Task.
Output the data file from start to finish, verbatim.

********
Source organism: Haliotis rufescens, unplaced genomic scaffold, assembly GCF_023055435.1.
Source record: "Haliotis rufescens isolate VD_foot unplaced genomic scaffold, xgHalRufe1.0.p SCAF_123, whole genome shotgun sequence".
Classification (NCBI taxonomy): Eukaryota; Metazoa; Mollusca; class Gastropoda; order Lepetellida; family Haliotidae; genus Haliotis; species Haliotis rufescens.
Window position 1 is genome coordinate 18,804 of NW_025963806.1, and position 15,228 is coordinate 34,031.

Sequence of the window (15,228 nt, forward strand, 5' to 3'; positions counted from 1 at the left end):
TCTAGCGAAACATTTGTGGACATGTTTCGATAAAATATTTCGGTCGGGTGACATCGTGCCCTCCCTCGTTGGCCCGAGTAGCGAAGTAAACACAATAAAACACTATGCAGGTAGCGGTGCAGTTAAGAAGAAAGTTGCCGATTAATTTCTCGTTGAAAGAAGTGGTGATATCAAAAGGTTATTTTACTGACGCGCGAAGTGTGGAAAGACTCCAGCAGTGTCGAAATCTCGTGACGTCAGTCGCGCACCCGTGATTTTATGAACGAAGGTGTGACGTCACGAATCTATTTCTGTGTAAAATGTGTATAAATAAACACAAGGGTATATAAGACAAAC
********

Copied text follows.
Source organism: Haliotis rufescens, unplaced genomic scaffold, assembly GCF_023055435.1.
Source record: "Haliotis rufescens isolate VD_foot unplaced genomic scaffold, xgHalRufe1.0.p SCAF_123, whole genome shotgun sequence".
Classification (NCBI taxonomy): Eukaryota; Metazoa; Mollusca; class Gastropoda; order Lepetellida; family Haliotidae; genus Haliotis; species Haliotis rufescens.
Window position 1 is genome coordinate 18,804 of NW_025963806.1, and position 15,228 is coordinate 34,031.

Sequence of the window (15,228 nt, forward strand, 5' to 3'; positions counted from 1 at the left end):
TCTAGCGAAACATTTGTGGACATGTTTCGATAAAATATTTCGGTCGGGTGACATCGTGCCCTCCCTCGTTGGCCCGAGTAGCGAAGTAAACACAATAAAACACTATGCAGGTAGCGGTGCAGTTAAGAAGAAAGTTGCCGATTAATTTCTCGTTGAAAGAAGTGGTGATATCAAAAGGTTATTTTACTGACGCGCGAAGTGTGGAAAGACTCCAGCAGTGTCGAAATCTCGTGACGTCAGTCGCGCACCCGTGATTTTATGAACGAAGGTGTGACGTCACGAATCTATTTCTGTGTAAAATGTGTATAAATAAACACAAGGGTATATAAGACAAAC